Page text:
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Virginia General Assembly Approves Marijuana Decriminalization Bills

Woman at podium
Del. Jennifer Carroll Foy fought for marijuana legalization this year. (Photo: Crixell Matthews/VPM)

Decriminalization is eminent in Virginia. With about a dozen Republicans joining Democrats Tuesday, the House and Senate approved legislation to reduce the penalty for possession of small amounts of marijuana in the Commonwealth, eliminating the possibility of jail time. But the details of those bills are different, including how some old marijuana convictions should be handled.

Advocates want to make sure that those who were previously convicted on marijuana charges can have their criminal history cleared. 

The House version of the bill would seal those records, meaning judges and law enforcement can still look at them. The Senate version allows offenders to have those records expunged. 

Some lawmakers, like Del. Jennifer Carroll Foy (D-Prince William), pushed to legalize marijuana this year. In lieu of full legalization, she wants to make sure past criminal records are gone for good.

“Expungement is complete removal,”  Carroll Foy said. “So it can’t harm you getting Pell grants, jobs, housing, etc. Sealment just means, right now, certain people cannot see it. But it doesn’t undo the harm that has been done.”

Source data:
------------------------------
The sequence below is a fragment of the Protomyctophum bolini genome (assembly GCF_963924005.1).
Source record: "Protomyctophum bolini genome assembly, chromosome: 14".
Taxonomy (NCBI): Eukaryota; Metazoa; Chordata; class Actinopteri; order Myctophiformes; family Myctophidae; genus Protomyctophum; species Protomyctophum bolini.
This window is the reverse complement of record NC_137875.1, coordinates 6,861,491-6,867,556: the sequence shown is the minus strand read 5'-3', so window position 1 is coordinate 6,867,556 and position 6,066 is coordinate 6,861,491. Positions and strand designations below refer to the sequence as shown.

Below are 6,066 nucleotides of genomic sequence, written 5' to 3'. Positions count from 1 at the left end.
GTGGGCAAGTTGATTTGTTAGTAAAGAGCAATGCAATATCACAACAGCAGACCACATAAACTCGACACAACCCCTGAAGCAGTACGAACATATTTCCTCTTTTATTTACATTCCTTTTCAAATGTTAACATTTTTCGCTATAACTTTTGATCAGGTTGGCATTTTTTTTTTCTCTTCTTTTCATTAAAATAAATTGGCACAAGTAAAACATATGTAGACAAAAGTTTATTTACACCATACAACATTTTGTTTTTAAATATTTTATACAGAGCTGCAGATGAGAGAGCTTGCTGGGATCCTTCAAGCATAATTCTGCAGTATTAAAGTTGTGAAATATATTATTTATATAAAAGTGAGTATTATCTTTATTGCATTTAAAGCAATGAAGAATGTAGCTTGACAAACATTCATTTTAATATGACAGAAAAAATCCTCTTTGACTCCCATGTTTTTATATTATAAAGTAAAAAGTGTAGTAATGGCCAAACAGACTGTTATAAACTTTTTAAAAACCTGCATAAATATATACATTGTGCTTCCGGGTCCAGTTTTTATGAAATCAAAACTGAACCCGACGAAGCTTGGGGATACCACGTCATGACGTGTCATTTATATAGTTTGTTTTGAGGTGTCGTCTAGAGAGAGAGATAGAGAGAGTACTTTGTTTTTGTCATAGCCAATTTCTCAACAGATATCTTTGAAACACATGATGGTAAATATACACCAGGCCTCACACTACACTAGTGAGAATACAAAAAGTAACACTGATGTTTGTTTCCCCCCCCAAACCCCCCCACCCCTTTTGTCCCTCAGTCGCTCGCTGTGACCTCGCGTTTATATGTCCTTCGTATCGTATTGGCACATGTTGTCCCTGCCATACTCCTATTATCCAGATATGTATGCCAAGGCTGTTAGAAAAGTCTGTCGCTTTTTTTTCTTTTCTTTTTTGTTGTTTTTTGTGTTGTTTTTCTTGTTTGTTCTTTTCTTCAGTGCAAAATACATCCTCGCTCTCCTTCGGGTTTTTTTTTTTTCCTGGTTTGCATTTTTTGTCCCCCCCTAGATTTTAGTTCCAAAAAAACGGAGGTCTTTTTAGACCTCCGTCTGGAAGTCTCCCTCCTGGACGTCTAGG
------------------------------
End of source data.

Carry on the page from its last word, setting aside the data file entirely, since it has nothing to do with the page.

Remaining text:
But some delegates say expungement would be more complex and expensive than sealing records. 

According to state police, there were nearly 29,000 marijuana arrests made in 2018. And a 2017 study by the Virginia Crime Commission found that 46 percent of those arrested in Virginia for first-time marijuana offenses between 2007 and 2016 were African American, even though African Americans make up only 20 percent of Virginia’s population. 

The Senate bill makes possession of less than one ounce punishable by a fine of no more than $50 dollars. The House bill includes a maximum fine of $25 for less than half an ounce. Both bills make simple possession a civil infraction with a penalty that would be paid like a parking ticket. Right now it’s a misdemeanor. The final bill will be a product of negotiations between the House and Senate. 

Regardless, marijuana will remain unlawful in Virginia without a prescription.

Whittney Evans is VPM News’ features editor.
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